How to Make a Simple Prawn Cocktail with Fresh Langoustines
Prawn cocktail for many is something which is no more at home in the 21st century than the spirit of Woodstock, bell-bottoms or brightly coloured, floral pattern shirts. While it is true that prawn cocktail is something that knew its heyday in the 1970s, it is equally true that the creation remains a big favourite to this day with a lot of people. Although a prawn cocktail was and is most commonly made with small, coldwater prawns, it is equally possible to make it with the tails of the hugely underrated langoustine. This simple recipe shows how to create a prawn cocktail using fresh langoustines.
What are Langoustines?
Langoustines are known by a number of different names in the cold water areas in which they are found, including Norwegian lobsters and Dublin Bay prawns. They are a crustacean, just like prawns and lobsters, but they are hugely underrated, particularly in the UK. Incredibly, the celebrity chef Jamie Oliver recently revealed on one of his TV shows that ninety-five percent of langoustines caught in British waters are exported to countries like France and Spain.
Why? A majority of British consumers simply aren't interested in this sweet and absolutely delicious catch from the clean, crystal clear waters off the West Coast of Scotland...
The only cooking involved in this recipe is the time required to quickly poach the langoustines and make the accompanying toast. The former task can even be conducted a few hours in advance when time is short immediately before dinner and your focus is on the main course.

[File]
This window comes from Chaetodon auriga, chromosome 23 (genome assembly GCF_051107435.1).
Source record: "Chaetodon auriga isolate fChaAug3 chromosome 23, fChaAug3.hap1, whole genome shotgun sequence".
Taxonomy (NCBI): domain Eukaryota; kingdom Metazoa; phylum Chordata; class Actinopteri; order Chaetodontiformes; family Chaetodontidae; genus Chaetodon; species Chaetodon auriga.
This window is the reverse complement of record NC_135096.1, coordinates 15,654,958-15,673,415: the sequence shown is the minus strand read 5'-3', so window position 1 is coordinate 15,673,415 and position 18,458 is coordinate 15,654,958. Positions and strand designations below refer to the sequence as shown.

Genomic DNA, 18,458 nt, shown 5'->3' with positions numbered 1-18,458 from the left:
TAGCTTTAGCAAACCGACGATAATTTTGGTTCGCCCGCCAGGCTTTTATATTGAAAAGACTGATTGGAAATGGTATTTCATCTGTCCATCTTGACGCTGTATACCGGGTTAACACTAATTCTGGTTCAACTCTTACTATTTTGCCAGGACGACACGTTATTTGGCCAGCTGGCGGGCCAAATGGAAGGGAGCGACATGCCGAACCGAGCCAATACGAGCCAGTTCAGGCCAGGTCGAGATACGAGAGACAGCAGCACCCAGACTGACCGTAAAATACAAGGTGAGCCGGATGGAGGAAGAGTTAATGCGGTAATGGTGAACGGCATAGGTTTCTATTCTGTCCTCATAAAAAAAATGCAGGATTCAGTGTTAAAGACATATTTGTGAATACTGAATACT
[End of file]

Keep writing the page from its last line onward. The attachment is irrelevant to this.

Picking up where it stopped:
This is a preparation available from supermarkets in a jar. Alternatively, you can use , or make your own dressing by combining equal quantities of mayo and tomato ketchup with a generous pinch of paprika, a good splash of Tabasco sauce and sea salt and freshly ground black pepper to taste. Thousand Island Dressing
- 4 whole, raw langoustines
- 1 small, white onion, peeled, halved and thinly sliced
- 1/2 tsp whole black peppercorns
- 1 tbsp seafood sauce
- 3 large, green lettuce leaves, shredded
- Pinch paprika
- 1/2 tsp chopped chives
- 1 slice of white bread
- 1 lemon wedge, to garnish
- Sea salt
- Add half the sliced onion and the peppercorns to a deep pot of boiling water. Season with sea salt. Pop in the langoustines and cook on a rolling boil for two minutes.
- Use cooking tongs to remove the langoustines from the pot to a bowl of iced water and leave for five minutes.
- Drain the langoustines through a colander. Grab the head of each langoustine in one hand, the tail in the other and gently twist to separate. Twist the tail fin off each tailpiece in a similar way.
- Holding each langoustine tail belly up, pull the shell apart with your thumbs to snap the, "Ribs," and remove the shells.
- Very carefully make a slit along the top length of each tail to reveal and remove the black vein that runs through them. This is the intestine of the shellfish, containing that which it has eaten and was in the process of digesting.
- Rinse the tails in a small bowl of cold water and cut in half. Stir carefully through the seafood sauce in a small bowl.
- Mix the lettuce with the remaining half sliced onion and season with salt and black pepper. Lay in the bottom of the serving dish before spooning the langoustine tails and sauce in to the centre. Garnish with the paprika and chives.
- Make your toast and cut it in to quarters. Plate along with the lemon wedge and serve immediately.
What about the Heads and Claws of the Langoustines?
The tails of langoustines clearly represent probably less than half the body mass and this is therefore a very valid question. Although there is a limited amount of meat in the claws which is perfectly edible, the quantity often doesn't justify the effort in recovering it.
As for the heads? There are many connoisseurs of langoustines who will put the opened end of the head (that once connected to the tail) in to their mouths and basically suck out the, "Meat," and juices. I have seen this done many times and tried it several times - but I've got to be honest and reluctantly admit that it is a taste I have yet to acquire...
Try instead reserving the heads and claws for making stock or flavouring.
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